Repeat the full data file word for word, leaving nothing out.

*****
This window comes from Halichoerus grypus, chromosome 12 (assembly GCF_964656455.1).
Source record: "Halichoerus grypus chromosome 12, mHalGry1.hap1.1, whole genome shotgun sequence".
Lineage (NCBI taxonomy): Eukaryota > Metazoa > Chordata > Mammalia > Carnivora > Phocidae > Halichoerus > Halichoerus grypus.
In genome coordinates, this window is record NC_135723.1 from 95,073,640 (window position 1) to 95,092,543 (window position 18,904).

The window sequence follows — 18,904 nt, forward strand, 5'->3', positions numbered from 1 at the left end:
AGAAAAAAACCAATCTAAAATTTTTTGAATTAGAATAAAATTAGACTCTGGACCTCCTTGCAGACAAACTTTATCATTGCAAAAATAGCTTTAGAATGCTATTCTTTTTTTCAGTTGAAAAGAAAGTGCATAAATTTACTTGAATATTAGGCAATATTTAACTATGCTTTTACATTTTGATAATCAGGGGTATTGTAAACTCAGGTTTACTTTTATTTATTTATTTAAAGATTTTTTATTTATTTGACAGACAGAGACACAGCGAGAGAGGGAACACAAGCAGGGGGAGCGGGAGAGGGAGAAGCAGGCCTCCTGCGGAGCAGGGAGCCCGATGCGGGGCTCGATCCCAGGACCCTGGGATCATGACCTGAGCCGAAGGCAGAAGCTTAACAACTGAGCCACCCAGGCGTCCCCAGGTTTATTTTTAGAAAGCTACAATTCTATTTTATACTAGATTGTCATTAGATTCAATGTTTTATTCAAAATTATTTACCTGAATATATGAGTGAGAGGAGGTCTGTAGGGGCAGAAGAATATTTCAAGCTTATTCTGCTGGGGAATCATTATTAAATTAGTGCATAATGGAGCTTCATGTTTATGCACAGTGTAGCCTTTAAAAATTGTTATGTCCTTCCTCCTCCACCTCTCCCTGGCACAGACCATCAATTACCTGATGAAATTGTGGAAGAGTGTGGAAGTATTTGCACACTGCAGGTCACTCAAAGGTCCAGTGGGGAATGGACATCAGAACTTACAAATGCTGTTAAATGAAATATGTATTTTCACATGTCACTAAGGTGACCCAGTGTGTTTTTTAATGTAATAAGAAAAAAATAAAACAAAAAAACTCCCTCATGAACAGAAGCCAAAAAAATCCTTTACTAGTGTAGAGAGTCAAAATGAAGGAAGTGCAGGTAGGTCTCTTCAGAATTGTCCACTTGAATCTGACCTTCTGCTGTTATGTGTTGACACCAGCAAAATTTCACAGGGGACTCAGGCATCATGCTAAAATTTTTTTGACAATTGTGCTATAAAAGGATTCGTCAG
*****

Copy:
This window comes from Halichoerus grypus, chromosome 12 (assembly GCF_964656455.1).
Source record: "Halichoerus grypus chromosome 12, mHalGry1.hap1.1, whole genome shotgun sequence".
Lineage (NCBI taxonomy): Eukaryota > Metazoa > Chordata > Mammalia > Carnivora > Phocidae > Halichoerus > Halichoerus grypus.
In genome coordinates, this window is record NC_135723.1 from 95,073,640 (window position 1) to 95,092,543 (window position 18,904).

The window sequence follows — 18,904 nt, forward strand, 5'->3', positions numbered from 1 at the left end:
AGAAAAAAACCAATCTAAAATTTTTTGAATTAGAATAAAATTAGACTCTGGACCTCCTTGCAGACAAACTTTATCATTGCAAAAATAGCTTTAGAATGCTATTCTTTTTTTCAGTTGAAAAGAAAGTGCATAAATTTACTTGAATATTAGGCAATATTTAACTATGCTTTTACATTTTGATAATCAGGGGTATTGTAAACTCAGGTTTACTTTTATTTATTTATTTAAAGATTTTTTATTTATTTGACAGACAGAGACACAGCGAGAGAGGGAACACAAGCAGGGGGAGCGGGAGAGGGAGAAGCAGGCCTCCTGCGGAGCAGGGAGCCCGATGCGGGGCTCGATCCCAGGACCCTGGGATCATGACCTGAGCCGAAGGCAGAAGCTTAACAACTGAGCCACCCAGGCGTCCCCAGGTTTATTTTTAGAAAGCTACAATTCTATTTTATACTAGATTGTCATTAGATTCAATGTTTTATTCAAAATTATTTACCTGAATATATGAGTGAGAGGAGGTCTGTAGGGGCAGAAGAATATTTCAAGCTTATTCTGCTGGGGAATCATTATTAAATTAGTGCATAATGGAGCTTCATGTTTATGCACAGTGTAGCCTTTAAAAATTGTTATGTCCTTCCTCCTCCACCTCTCCCTGGCACAGACCATCAATTACCTGATGAAATTGTGGAAGAGTGTGGAAGTATTTGCACACTGCAGGTCACTCAAAGGTCCAGTGGGGAATGGACATCAGAACTTACAAATGCTGTTAAATGAAATATGTATTTTCACATGTCACTAAGGTGACCCAGTGTGTTTTTTAATGTAATAAGAAAAAAATAAAACAAAAAAACTCCCTCATGAACAGAAGCCAAAAAAATCCTTTACTAGTGTAGAGAGTCAAAATGAAGGAAGTGCAGGTAGGTCTCTTCAGAATTGTCCACTTGAATCTGACCTTCTGCTGTTATGTGTTGACACCAGCAAAATTTCACAGGGGACTCAGGCATCATGCTAAAATTTTTTTGACAATTGTGCTATAAAAGGATTCGTCAG